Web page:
England’s problem – mediocre foreign fringe players in the Premier League

Much has been made of FA chairman Greg Dyke’s recent comments surrounding the England national team and how it is being impacted by the influx of overseas players into the Premier League.

The FA chief wants to put in place a blueprint in domestic football that will allow England to win the World Cup in 2022 – something that he feels is not possible unless changes are made in the Premier League.

Despite argument and counter-arguments made since, a simple solution that allows the best for both the Premier League and the English national team exists. A quota on foreign players at Premier League clubs.

The benefits of having stars such as Robin van Persie, Vincent Kompany and Mesut Özil in English domestic football is obvious. It is foreign stars of this magnitude that make the Premier League the spell-bounding division that it is, attracting millions of fans from all over the world.

These players play critical roles in helping English sides to compete in European competition and will raise the standard of the game in the country no end. As a result home-grown players playing alongside and against them will be richer for the experience – no doubt.

My grievance is with the less well-known foreign imports that largely are on the fringes of starting XI’s up and down the land; every Premier League club is guilty of having some on their books. It is these players that are blocking opportunities for home-grown players, without adding to the collective standard of the game in England.

The introduction of a quota system, in which say each club is only allowed 10-12 foreign players in their 25-28 man first-team squad, is the answer. The Premier League will still have all its stars in place and the benefits they bring and it will force managers to be more measured in their transfer approach.

If this quota system was to be enforced today the players that would leave the Premier League would not be missed. The stars would remain, while the deadwood would be removed with British and Irish players brought in as replacements. Would the division or Premier League clubs be weaker for the experience? My argument is no.

Josh McEachranLooking at Chelsea’s squad is a good example, as the west Londoners arguably have the most overseas imports of anyone in the division. Of their current 29 first-team players, only seven are English. In the quota system the likes of Juan Mata and Eden Hazard would still be there. It would be players like Hilário, Tomáš Kalas, Nathan Aké and John Obi Mikel that would be sacrificed – would the west London club miss them?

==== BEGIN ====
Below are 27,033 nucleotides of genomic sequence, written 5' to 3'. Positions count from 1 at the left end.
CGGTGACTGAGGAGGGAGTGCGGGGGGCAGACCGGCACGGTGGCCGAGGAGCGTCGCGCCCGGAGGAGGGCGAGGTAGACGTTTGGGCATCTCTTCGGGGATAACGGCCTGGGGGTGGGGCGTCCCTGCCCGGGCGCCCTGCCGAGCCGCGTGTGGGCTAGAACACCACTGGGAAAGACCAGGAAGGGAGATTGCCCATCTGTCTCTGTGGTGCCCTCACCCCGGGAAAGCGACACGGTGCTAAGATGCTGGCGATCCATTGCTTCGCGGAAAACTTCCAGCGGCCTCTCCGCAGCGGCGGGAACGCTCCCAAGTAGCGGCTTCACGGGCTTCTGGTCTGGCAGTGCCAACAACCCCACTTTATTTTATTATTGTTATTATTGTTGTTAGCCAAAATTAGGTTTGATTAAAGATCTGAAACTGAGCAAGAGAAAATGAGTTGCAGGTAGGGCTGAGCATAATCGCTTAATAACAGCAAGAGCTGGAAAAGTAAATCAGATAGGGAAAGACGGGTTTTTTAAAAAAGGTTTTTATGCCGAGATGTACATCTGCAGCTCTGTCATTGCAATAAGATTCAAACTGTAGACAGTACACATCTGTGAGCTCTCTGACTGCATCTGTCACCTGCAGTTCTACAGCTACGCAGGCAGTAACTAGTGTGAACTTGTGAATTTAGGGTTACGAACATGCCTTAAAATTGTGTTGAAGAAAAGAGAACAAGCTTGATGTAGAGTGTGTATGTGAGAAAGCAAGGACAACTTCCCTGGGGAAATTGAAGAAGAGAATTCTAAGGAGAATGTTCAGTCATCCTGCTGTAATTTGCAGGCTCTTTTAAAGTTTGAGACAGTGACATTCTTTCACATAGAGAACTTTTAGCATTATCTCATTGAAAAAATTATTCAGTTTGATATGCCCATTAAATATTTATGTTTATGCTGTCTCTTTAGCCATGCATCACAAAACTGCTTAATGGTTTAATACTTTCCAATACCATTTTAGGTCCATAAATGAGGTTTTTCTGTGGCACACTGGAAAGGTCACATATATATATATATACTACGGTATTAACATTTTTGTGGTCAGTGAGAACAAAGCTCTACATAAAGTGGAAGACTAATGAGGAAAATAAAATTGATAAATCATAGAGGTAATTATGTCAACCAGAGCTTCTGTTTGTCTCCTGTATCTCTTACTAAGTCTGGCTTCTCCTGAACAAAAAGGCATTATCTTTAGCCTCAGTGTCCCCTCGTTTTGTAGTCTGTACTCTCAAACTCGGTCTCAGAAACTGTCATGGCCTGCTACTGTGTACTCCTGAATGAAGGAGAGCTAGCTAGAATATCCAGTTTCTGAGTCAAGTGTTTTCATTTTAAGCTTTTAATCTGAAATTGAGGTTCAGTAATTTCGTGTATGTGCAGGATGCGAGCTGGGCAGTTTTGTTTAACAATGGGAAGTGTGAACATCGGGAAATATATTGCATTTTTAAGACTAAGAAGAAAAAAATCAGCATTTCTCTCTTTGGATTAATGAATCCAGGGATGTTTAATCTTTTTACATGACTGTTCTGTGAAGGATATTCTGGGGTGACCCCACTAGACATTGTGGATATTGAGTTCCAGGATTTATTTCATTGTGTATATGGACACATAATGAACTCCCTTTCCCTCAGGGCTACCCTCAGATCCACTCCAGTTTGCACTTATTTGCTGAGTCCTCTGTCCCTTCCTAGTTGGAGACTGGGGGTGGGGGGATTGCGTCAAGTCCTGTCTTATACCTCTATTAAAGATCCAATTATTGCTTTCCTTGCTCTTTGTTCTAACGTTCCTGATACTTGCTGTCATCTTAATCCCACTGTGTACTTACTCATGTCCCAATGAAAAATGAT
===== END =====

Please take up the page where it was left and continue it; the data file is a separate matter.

The streamlining of the number of foreigners would give young home-grown players more of a chance to be exposed to first-team football. All of a sudden José Mourinho may well be looking at players such as Josh McEachran and Nathaniel Chalobah to make up his contingent. If given time and coaching, both have more than enough ability to be England internationals of the future. In the current climate their lack of Premier League football slows their development and has the potential to see them not make it at the highest level.

The quota system would hurt some clubs more than others but in the long-run would see a marked increase in the number of players at Roy Hodgson’s disposal for the national team. It would also see more of an emphasis put on youth development and each club’s academies, which can only be good for the game in England.

With only 32 per cent of the players that played in the Premier League last season eligible for England, it is clear that something has to be done. The quota system would have minimal negative repercussions for the Premier League but could make all the difference for the national side.

By
I am a freelance football journalist from Northern Ireland living in Broome in Western Australia. I have worked for top media outlets such as FourFourTwo, goal.com, Soccerlens, Football Fancast and Here is the City. I am a lifelong and long-suffering Tottenham fan. Follow me on Twitter at @90MinsOnline
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